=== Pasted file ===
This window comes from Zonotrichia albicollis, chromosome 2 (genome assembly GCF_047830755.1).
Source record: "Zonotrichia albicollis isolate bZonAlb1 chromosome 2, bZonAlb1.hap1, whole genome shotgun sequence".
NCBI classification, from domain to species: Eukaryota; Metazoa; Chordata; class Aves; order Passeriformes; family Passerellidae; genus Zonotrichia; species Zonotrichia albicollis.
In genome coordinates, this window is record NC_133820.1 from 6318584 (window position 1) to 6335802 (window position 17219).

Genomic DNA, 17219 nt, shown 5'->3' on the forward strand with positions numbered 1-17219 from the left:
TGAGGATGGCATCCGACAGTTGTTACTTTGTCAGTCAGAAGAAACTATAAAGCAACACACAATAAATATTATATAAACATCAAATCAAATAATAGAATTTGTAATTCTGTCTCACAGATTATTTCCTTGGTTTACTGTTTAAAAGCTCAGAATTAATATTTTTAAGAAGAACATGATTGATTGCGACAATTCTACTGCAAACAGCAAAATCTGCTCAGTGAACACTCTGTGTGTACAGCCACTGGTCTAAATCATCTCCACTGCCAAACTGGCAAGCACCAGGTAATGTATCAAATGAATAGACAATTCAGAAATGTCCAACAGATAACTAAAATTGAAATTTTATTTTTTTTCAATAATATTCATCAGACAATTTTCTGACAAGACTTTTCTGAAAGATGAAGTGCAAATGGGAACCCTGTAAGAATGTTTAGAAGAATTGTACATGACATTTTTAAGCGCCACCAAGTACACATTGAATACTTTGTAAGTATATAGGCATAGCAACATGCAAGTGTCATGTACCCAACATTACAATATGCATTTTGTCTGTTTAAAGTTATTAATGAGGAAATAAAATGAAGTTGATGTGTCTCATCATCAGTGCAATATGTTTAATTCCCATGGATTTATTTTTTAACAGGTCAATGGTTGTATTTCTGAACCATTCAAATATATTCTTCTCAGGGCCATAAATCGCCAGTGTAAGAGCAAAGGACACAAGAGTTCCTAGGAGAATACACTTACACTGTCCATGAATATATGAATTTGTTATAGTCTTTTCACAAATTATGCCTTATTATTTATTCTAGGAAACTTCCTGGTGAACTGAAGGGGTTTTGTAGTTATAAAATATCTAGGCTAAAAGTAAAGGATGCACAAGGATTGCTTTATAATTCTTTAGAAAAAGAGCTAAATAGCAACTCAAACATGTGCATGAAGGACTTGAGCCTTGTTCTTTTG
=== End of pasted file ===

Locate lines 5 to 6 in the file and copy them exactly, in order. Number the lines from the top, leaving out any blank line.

Genomic DNA, 17219 nt, shown 5'->3' on the forward strand with positions numbered 1-17219 from the left:
TGAGGATGGCATCCGACAGTTGTTACTTTGTCAGTCAGAAGAAACTATAAAGCAACACACAATAAATATTATATAAACATCAAATCAAATAATAGAATTTGTAATTCTGTCTCACAGATTATTTCCTTGGTTTACTGTTTAAAAGCTCAGAATTAATATTTTTAAGAAGAACATGATTGATTGCGACAATTCTACTGCAAACAGCAAAATCTGCTCAGTGAACACTCTGTGTGTACAGCCACTGGTCTAAATCATCTCCACTGCCAAACTGGCAAGCACCAGGTAATGTATCAAATGAATAGACAATTCAGAAATGTCCAACAGATAACTAAAATTGAAATTTTATTTTTTTTCAATAATATTCATCAGACAATTTTCTGACAAGACTTTTCTGAAAGATGAAGTGCAAATGGGAACCCTGTAAGAATGTTTAGAAGAATTGTACATGACATTTTTAAGCGCCACCAAGTACACATTGAATACTTTGTAAGTATATAGGCATAGCAACATGCAAGTGTCATGTACCCAACATTACAATATGCATTTTGTCTGTTTAAAGTTATTAATGAGGAAATAAAATGAAGTTGATGTGTCTCATCATCAGTGCAATATGTTTAATTCCCATGGATTTATTTTTTAACAGGTCAATGGTTGTATTTCTGAACCATTCAAATATATTCTTCTCAGGGCCATAAATCGCCAGTGTAAGAGCAAAGGACACAAGAGTTCCTAGGAGAATACACTTACACTGTCCATGAATATATGAATTTGTTATAGTCTTTTCACAAATTATGCCTTATTATTTATTCTAGGAAACTTCCTGGTGAACTGAAGGGGTTTTGTAGTTATAAAATATCTAGGCTAAAAGTAAAGGATGCACAAGGATTGCTTTATAATTCTTTAGAAAAAGAGCTAAATAGCAACTCAAACATGTGCATGAAGGACTTGAGCCTTGTTCTTTTG